The number of Americans filing new claims for unemployment benefits rose last week, suggesting little improvement in the labor market this month after employment stumbled in May.
Initial claims for state unemployment benefits climbed 9,000 to a seasonally adjusted 429,000, the Labor Department said on Thursday. Economists had expected claims to come in at 415,000.
The report covers the survey period for the government's closely watched data on nonfarm payrolls for June, which will be released on July 8.
Claims increased 15,000 between the May and June survey periods, implying another soft month for jobs in June after a modest 54,000 increase in payrolls in May.
Again no quick rebound in employment. We're still in the soft patch that we have had for a couple of months now, said Sean Incremona, an economist at 4CAST in New York.
A second report from the Commerce Department showed new single-family home sales fell for the first time in three months in May, but inventories of new houses on the market hit record lows.
New home sales fell 2.1 percent to a seasonally adjusted annual rate of 319,000. Analysts polled by Reuters were expecting a slightly slower pace of 310,000 for the month.
U.S. stocks fell, while prices for Treasury debt advanced. The dollar rose against a basket of currencies.
A Labor Department official said technical problems had resulted in claims for six states being estimated last week.
The claims data is the latest in a series of economic reports to underscore the weakness in the economy, which has persisted through the second quarter.
Separately, the Chicago Federal Reserve's national activity index stayed in negative territory again in May, indicating the economy continues to grow below trend.
Growth has been crimped by high gasoline prices, but steps by the International Energy Agency on Thursday to release 60 million barrels of oil from strategic government stockpiles held by industrialized consumer nations should ease the pressure on consumers.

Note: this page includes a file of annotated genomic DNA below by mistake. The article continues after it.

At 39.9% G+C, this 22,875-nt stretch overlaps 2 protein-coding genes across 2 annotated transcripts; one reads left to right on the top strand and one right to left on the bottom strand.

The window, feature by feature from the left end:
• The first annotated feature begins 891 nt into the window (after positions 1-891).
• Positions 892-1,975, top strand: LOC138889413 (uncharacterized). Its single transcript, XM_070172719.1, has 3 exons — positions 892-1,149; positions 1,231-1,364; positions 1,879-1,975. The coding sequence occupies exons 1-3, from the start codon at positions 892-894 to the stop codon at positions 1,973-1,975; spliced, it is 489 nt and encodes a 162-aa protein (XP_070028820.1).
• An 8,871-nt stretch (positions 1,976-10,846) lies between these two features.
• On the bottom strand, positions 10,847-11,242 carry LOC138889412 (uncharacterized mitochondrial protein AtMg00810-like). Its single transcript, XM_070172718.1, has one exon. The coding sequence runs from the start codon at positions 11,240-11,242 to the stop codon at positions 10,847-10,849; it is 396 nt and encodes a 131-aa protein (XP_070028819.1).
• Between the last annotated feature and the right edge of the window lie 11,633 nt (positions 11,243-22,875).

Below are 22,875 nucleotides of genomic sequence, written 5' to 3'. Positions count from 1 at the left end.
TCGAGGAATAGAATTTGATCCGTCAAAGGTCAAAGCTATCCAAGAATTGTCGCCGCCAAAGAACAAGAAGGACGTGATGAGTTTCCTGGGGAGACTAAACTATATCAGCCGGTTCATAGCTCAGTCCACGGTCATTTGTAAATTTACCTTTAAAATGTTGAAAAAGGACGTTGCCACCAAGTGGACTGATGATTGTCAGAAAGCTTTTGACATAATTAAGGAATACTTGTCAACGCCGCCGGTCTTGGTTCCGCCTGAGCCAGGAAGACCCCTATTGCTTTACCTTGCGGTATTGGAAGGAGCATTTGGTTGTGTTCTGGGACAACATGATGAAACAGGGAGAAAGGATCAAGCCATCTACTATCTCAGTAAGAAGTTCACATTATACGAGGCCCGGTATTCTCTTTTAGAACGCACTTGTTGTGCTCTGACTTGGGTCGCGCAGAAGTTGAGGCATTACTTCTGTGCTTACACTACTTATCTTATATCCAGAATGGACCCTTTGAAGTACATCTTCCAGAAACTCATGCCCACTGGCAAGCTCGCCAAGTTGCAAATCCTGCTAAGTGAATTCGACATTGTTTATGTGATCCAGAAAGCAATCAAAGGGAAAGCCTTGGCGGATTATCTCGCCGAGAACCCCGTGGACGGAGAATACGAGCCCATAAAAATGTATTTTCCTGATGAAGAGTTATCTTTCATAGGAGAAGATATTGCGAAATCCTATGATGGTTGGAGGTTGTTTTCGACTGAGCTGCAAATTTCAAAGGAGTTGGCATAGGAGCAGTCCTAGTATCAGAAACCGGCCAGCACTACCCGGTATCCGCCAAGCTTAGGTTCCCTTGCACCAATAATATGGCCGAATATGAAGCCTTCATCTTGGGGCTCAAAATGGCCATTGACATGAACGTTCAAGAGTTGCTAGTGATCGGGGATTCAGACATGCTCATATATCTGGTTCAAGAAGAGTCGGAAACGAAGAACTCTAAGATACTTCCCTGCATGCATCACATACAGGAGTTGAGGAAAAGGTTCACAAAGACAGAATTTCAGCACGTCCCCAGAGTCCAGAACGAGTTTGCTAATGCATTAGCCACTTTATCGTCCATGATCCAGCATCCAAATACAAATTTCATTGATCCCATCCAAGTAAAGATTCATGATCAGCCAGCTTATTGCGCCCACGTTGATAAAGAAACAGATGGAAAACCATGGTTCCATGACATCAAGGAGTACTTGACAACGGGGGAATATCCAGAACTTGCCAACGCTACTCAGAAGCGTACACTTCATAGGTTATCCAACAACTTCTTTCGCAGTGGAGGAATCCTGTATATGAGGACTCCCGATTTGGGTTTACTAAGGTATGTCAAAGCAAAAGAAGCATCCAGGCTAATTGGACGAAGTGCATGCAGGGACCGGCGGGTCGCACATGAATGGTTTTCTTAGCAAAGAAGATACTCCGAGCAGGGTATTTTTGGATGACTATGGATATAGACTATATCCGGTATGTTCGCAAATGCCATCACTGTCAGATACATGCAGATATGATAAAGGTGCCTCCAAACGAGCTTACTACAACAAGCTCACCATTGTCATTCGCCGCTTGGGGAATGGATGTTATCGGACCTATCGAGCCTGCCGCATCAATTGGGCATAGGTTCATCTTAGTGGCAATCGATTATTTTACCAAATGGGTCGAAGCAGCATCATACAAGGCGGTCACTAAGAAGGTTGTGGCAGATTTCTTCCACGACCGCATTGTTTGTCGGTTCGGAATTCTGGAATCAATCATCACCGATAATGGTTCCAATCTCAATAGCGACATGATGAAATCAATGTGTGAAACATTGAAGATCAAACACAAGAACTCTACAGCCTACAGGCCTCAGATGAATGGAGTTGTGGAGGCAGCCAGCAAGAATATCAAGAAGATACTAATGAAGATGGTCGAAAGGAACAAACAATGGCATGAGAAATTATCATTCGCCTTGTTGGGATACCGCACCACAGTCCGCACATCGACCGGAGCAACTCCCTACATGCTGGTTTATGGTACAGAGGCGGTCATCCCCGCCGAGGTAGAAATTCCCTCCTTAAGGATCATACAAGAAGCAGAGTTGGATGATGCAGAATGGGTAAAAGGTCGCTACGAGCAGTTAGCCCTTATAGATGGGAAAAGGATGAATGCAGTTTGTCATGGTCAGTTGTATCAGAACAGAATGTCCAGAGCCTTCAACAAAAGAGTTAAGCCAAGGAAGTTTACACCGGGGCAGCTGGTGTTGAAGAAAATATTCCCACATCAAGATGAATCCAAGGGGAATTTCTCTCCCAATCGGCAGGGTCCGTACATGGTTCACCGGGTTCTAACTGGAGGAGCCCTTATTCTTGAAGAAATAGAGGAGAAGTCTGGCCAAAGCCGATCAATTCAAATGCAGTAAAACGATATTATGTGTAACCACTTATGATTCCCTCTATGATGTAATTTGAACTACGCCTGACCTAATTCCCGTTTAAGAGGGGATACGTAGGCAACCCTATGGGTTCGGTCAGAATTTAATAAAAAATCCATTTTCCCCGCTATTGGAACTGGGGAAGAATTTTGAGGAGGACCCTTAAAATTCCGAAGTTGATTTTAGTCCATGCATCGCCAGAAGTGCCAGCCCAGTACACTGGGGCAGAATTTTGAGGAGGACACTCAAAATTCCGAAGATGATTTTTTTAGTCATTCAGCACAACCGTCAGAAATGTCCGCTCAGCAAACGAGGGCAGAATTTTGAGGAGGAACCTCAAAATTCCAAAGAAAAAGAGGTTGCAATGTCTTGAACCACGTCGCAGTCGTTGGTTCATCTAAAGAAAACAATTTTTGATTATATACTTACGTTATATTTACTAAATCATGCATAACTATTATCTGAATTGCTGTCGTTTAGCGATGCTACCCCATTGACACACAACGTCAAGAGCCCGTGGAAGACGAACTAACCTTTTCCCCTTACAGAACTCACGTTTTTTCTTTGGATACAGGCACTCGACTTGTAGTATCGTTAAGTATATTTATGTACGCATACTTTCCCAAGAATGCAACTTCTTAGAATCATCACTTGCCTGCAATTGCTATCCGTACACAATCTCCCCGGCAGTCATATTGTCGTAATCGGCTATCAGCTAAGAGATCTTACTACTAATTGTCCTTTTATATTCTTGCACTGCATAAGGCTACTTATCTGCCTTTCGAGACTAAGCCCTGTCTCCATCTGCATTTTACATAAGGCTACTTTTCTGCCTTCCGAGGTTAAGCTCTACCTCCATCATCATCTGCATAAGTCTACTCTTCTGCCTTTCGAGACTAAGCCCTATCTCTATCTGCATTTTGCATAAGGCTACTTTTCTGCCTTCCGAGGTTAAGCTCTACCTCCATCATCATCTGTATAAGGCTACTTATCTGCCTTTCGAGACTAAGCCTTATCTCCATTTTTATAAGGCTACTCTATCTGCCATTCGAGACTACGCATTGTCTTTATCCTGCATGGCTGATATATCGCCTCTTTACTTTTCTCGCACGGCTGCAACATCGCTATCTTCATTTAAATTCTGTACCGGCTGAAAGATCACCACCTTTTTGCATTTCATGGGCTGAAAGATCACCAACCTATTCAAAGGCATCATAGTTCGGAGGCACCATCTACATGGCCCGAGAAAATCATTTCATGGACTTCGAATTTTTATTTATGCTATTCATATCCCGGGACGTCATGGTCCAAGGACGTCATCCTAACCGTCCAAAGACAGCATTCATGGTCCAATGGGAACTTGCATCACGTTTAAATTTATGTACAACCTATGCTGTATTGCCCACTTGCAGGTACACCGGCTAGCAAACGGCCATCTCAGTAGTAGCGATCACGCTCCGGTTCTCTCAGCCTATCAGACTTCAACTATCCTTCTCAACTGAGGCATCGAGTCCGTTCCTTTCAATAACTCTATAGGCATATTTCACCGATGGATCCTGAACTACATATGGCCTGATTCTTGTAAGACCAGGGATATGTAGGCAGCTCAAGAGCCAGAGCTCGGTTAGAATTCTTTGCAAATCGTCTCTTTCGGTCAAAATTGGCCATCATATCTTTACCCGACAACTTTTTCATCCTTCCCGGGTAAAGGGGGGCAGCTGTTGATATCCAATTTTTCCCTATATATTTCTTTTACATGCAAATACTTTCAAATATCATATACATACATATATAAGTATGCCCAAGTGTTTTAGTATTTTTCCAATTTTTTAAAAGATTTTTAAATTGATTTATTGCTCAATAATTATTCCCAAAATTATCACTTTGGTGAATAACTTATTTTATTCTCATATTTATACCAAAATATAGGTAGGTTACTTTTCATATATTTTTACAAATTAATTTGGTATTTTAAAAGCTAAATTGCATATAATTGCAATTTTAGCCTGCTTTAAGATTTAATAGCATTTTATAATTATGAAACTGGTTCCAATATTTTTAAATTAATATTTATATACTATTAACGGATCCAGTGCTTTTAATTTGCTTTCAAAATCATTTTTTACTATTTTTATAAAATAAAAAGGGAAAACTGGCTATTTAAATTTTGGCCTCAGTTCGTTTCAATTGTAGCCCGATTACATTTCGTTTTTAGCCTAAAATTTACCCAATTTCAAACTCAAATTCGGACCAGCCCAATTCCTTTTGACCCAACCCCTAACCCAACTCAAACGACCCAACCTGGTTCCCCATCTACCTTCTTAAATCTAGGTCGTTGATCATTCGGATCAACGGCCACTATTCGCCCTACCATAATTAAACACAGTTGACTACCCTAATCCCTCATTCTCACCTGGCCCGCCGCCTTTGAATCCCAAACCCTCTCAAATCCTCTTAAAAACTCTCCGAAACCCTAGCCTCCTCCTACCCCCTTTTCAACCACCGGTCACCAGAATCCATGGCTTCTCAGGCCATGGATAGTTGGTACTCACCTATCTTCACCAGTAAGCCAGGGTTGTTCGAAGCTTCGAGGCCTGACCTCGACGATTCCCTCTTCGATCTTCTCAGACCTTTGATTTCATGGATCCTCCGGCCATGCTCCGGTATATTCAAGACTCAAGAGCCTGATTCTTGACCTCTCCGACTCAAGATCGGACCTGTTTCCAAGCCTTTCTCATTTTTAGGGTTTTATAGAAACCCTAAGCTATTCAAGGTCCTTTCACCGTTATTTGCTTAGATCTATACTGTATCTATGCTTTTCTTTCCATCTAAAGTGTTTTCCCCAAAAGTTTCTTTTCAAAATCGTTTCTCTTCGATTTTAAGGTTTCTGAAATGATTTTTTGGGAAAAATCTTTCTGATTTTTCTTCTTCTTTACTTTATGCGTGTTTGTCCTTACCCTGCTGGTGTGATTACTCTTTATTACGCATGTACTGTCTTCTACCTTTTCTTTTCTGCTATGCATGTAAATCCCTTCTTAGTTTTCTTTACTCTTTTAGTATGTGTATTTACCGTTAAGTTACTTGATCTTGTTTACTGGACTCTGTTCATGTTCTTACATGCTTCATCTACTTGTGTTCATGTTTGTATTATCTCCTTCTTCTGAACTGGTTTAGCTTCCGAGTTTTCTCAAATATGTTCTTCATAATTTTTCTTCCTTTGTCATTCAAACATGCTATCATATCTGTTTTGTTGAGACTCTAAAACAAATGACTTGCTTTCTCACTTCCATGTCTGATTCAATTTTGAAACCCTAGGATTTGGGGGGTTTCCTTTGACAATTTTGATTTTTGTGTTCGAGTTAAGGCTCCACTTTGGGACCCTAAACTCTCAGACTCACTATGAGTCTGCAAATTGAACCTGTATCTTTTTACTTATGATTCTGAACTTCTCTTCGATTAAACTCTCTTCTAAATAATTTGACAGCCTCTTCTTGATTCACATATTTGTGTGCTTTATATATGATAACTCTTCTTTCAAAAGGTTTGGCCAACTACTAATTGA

The Federal Reserve on Wednesday acknowledged the slowdown, but said it should largely be temporary. Although it cut its growth forecasts and downgraded its view of the labor market, it gave no indication of further monetary support.
The U.S. central bank confirmed it was winding up its $600 billion bond-buying program at the end of June.
Over the course of the next few weeks and few months we will definitely be able to pin this down, but our base case is that we will crawl out of this and chug along with a moderate recovery, said Incremona.
The four-week moving average of new jobless claims, considered a better gauge of labor market trends, was unchanged at 426,250.
Initial claims have now been above the 400,000 mark for 11 weeks in a row. Analysts normally associate that level with a stable labor market.
The number of people still receiving benefits under regular state programs after an initial week of aid was little changed at 3.70 million in the week ended June 11.
Economists had expected so-called continuing claims to nudge down to 3.67 million from a previously reported 3.68 million.
The number of people on emergency unemployment benefits rose 5,728 to 3.30 million in the week ended June 4, the latest week for which data is available. A total of 7.54 million people were claiming unemployment benefits during that period under all programs.
(Reporting by Lucia Mutikani, Additional reporting by Chris Reese in New York; Editing by Andrea Ricci and Neil Stempleman)